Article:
The Ninth Circuit has yet to rule on his travel ban.  Most likely the president will have to honor green cards for legal residents to return, but most of the rest of the order might stand.

Dan Merica has a video and some analysis of Trump's comments here for CNN.
 
Trump's remarks about the "so-called judge" and his pinning blame for any future domestic foreign-inspired terror attacks on the judiciary is "disheartening and demoralizing", as Gorsuch said.

While Trump is wrong about the aggregate crime rate and murder rate in the U.S., it is true that the asymmetric aspect of terror increases the risk of violence against some people not previously as vulnerable.  Jeff Sessions mentioned this as he was installed as attorney general today.



Update: February 12

North Korea made a missile test this weekend while Trump was with the prime minister of Japan in Florida.

Friday, February 3, 2017

Trump travel ban temporarily halted nationwide; a legal blog discusses USCIS and asylum seekers now; GOP Catholic hosts Muslim refugees in Virginia


First, a federal judge (James Robart) in Seattle has temporarily stayed Donald Trump’s Executive Order travel ban, as in this Washington Post story.  Earlier a Boston judge had declined to stay the order, and there are at least four states in play (Reuters).

At this point, it is a little uncertain what this means.  Conceivably, affected people could have to reapply for visas.  But the state of Washington could apply to get the visas reinstated.

It would appear that the administration will appeal.  There has been some concern that Trump could create a constitutional crisis by following the Boston judge instead.

Earlier this evening, I had found a blog posting by DC immigration attorney Justin Dzubow.  Note the paragraph, “People from countries of particular concern waiting for an immigration benefit.”  The posting suggests that USCIS is probably not granting asylum right now, but will allow asylum applications to remain in place so most likely the asylees remain here legally.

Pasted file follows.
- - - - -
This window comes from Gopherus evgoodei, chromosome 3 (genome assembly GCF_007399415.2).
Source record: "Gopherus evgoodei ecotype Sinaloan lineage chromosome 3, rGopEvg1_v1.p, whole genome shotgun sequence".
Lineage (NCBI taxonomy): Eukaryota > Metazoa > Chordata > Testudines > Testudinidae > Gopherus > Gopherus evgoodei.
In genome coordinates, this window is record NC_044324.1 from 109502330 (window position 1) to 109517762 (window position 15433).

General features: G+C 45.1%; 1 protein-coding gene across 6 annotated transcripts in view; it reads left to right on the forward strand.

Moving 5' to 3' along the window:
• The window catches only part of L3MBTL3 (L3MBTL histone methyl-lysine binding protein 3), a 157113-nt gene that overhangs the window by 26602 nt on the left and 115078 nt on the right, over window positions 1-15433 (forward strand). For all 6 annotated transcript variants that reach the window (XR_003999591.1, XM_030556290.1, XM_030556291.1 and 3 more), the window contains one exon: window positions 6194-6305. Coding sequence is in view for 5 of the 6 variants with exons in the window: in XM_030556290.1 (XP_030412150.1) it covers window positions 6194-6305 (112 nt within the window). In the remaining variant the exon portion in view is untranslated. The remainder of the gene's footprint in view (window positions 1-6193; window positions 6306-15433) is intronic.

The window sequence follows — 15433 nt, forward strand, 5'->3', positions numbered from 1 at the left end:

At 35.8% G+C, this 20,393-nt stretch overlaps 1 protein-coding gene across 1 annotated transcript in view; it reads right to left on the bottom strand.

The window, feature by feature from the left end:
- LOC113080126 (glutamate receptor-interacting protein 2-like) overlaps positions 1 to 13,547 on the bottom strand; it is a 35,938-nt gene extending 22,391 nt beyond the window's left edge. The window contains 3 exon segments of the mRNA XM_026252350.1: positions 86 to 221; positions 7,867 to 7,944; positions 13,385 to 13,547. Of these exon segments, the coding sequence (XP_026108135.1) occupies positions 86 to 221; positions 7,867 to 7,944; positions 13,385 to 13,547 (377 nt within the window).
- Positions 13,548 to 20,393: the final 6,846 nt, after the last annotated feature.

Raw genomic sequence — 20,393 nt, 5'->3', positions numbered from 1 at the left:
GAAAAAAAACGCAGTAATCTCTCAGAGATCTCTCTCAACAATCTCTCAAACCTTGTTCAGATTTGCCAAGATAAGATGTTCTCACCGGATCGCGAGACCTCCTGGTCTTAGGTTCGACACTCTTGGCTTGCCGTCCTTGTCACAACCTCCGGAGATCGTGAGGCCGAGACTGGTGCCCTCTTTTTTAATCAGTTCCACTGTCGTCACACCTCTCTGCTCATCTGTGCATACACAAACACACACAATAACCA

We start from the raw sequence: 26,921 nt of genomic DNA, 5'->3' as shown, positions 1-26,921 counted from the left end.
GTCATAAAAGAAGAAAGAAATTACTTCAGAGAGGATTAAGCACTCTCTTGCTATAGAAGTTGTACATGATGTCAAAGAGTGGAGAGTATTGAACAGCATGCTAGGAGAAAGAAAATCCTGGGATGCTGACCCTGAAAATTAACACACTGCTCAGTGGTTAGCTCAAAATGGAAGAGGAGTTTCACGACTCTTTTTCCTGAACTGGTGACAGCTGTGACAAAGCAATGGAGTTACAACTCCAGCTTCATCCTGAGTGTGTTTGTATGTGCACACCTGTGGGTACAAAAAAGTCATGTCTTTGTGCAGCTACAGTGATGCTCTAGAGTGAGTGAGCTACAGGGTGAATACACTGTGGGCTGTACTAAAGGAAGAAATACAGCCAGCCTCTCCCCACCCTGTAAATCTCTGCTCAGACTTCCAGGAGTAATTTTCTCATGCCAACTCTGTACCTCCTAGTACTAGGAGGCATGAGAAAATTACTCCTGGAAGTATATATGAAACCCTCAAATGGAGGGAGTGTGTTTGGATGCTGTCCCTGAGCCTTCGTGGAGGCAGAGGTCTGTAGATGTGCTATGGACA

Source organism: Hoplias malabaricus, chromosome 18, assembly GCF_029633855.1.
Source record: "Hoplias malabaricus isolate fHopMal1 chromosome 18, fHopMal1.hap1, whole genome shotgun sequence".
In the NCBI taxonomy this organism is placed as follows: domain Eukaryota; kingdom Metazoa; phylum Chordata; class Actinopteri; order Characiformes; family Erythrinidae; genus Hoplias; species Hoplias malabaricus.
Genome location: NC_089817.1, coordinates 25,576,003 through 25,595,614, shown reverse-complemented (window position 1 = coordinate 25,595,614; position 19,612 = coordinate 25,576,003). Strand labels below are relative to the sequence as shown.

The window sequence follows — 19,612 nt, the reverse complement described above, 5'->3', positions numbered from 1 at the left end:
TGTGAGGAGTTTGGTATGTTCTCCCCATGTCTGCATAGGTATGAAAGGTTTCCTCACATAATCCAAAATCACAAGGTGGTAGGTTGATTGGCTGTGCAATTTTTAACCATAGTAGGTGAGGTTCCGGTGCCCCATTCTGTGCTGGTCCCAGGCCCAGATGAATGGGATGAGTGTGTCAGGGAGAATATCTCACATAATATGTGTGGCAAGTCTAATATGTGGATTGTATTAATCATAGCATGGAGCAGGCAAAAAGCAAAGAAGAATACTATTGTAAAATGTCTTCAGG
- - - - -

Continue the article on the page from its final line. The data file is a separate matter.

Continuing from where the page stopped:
There could be complications if sanctuary cities lose funding for service organizations (like HIV clinics) if asylum seekers might use.  It’s possible that later immigrants (including asylum seekers who have been allowed to resume benefits) could be subject to deportation if their use of public funds exceeds some threshold, and it’s not clear if the president alone could order this.  That could beg the question of setting up private sponsorship systems (including for asylum seekers) like what Canada has.

(On Feb. 2 Dzubow added a comment that several more countries could be added to the list of countries of particular concern:  Egypt, Lebanon, Afghanistan, Pakistan, Mali, Philippines, Venezuela, Colombia. Philippines is of concern because the print-on-demand industry uses services in Philippines.   The countries are chosen largely on the basis of the stability of their governments and of our relations with them, not on the basis of past terror attacks in the US; but some of the countries have been connected to attacks in Europe.)

While the idea appeals to our idea of charity and morality, some will argue that they could inadvertently add to security risk, abetting the possible formation of sleeper cells.

Some observers note that absolute travel bans by country may violate the Geneva Convention, which I remember from my Army Basic at Fort Jackson in 1968.  Trump has never been in the military (although he went to military high school).

Wikipedia attribution link for picture of Amazon headquarters in Seattle (SounderBruce, CCSA 2.0).




Update: Feb. 4

Trump is appealing to the Ninth circuit.

Rick Sincere passed a long a story Ashley McKinnes in "America: The Jesuit Review":  "Meet my Dad: the Republican who's hosting Muslim refugees" in his northern Virginia home (from Afghanistan). As I have explored elsewhere, there is legal uncertainty and risk in doing this right now.  Is this a matter of "faith"?

Thursday, February 2, 2017

Trump's outburst at Australian PM settles down as Trump agrees to Obama's deal over refugees in Manus


There was a lot of flak about the reported anger that President Trump expressed over the phone when talking to Australia Prime Minister Malcolm Turnbull, concerning a deal that the Obama administration had negotiated regarding taking some of the asylum seekers from wretched camps on Nauru and Manus Islands north of Australia.  The Guardian has a major story here.

I tweeted my own apology to a friend in Australia, who answered that no apologies were in order and that “our guy is a terrible leader.”

Now Sean Spicer says that Trump will honor the agreement but would apply “extreme vetting” to every possible refugee.

But by definition, in the US, asylum seekers have not gone through “extreme vetting” before coming here.

Wikipedia attribution link for map of Manus Island. P.d., by Sadelmalik